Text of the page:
Similarly, a credit fund might take security over a company’s assets like warehouses and stock, or a developer’s building site. This means that in the event of a loan default, the lender could sell these assets to recoup some or all of their money.
Here’s the important point: ‘secured’ is a technical finance term that means some type of ‘security’ has been provided. It does not mean the investment is secure. You know, secure like ‘money in the bank kind’ of secure.
This detail is really important, especially for novice investors. Someone I know lost tens of thousands of dollars following the GFC, because the ‘secured’ credit investment she made was not so secure after all. When we discussed it afterwards, she really hung onto that word – but in this case it just means you have more chance of getting your money back than other creditors.
The upsides of debt investments
Just like there are many different types of equity funds you can invest in, there are many credit or debt funds with different characteristics. One of the advantages of having professional investment managers is that they can invest in lots of different loans and spread the risk across them. It means that some of them are, in fact, on the lower end of the risk spectrum compared to equities, for example.
The other benefit of investing in debt is the potential for ‘capital preservation’ through two mechanisms:
- The loan amount getting repaid – if everything goes to plan, the borrower gives back the money at the end of the loan term (which is usually deployed into new loans at that point).
- The lender can take possession of secured assets – if the borrower gets into trouble, the lender can take any assets that have been secured, sell them, and get some of their money back.
This is an important point when comparing debt investments to equity investments (i.e. shares). Lenders are generally ahead of shareholders when the shit hits the fan. In the event of a business going belly-up, creditors have more rights to the leftover assets than shareholders, who can be – and usually are – left with nothing when a company collapses.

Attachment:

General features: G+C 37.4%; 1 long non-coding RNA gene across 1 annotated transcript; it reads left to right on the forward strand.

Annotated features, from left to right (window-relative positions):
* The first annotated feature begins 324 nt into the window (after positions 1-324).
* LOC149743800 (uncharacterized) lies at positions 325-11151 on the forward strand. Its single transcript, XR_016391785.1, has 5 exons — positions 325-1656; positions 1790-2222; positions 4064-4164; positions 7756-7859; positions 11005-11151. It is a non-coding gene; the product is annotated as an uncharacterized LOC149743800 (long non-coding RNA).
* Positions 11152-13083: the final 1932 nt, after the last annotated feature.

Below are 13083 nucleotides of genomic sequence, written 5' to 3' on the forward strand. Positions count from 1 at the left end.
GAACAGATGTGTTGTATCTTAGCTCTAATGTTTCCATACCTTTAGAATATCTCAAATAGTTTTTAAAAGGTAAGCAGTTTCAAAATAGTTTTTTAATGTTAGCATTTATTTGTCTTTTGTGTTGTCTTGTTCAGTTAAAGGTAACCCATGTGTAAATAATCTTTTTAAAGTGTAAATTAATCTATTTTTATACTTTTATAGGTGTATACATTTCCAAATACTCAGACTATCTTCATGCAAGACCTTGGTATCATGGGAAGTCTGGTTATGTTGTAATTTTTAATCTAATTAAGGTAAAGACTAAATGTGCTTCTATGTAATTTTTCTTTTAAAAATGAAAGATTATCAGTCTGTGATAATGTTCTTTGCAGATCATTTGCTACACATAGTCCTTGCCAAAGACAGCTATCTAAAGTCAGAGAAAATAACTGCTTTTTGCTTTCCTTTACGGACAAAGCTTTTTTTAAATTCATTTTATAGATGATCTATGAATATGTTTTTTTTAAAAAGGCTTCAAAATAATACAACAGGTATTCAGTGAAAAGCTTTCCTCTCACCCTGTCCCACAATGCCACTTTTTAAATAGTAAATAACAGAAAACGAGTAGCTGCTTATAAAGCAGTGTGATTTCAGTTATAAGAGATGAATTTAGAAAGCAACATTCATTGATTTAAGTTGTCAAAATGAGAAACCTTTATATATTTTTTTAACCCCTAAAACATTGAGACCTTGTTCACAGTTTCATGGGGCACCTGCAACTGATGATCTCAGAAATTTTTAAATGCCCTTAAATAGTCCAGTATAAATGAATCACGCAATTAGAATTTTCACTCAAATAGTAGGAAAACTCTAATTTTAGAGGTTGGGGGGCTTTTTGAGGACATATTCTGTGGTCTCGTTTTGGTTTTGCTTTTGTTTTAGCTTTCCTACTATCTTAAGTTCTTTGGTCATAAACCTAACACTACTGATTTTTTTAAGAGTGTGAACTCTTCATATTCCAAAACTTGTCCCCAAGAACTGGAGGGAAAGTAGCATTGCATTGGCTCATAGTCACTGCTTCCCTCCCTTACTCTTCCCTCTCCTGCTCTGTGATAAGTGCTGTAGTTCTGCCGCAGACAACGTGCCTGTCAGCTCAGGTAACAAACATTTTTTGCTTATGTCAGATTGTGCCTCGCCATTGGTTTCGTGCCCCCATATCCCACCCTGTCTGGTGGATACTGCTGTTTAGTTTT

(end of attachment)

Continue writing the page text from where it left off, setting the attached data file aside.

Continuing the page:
The other benefit of credit funds is that the income is usually more predictable. The borrowers have agreed to make regular payments (just like your home loan), which the fund is obliged to pass on to investors (after fees of course).
With equities, dividends are only paid if the company makes a profit, and even then, it’s totally up to management to decide whether they pay a dividend – and how much.
Unlike share investments, however, debt funds don’t see any capital growth. That’s where they are similar to bank accounts – whatever you put in is what you get out, beyond the interest paid.
With equities, you may get a dividend, and on top of that, you’re hoping for the value of the shares to go up. You want today’s $10 shares to be next year’s $15 shares, and so on. It comes down to higher risk = higher (potential) reward.
One last point I’d make on credit funds is liquidity: how quickly and easily can you get your cash out of the investment?
It depends on the nature of the product you bought. It could be a day or two … or it could be years, which is what the Mayfair 101 investors are looking at.
Be sure to look at how ‘liquid’ the underlying investments are. The reason Mayfair money is frozen is that a bunch of it is invested in a tropical island in Queensland – not the kind of thing you can offload on Facebook Marketplace. But a more vanilla type of fund may offer you good liquidity and easy withdrawals.
The key is to read the fine print, and ensure that the ‘redemption’ process is aligned to your needs and expectations.
Ok I know this is a long post so I will leave you there. But next time you see an ad or hear a person recommending a ‘term deposit alternative’, take time to look at what’s under the bonnet of that product and make sure it’s right for you.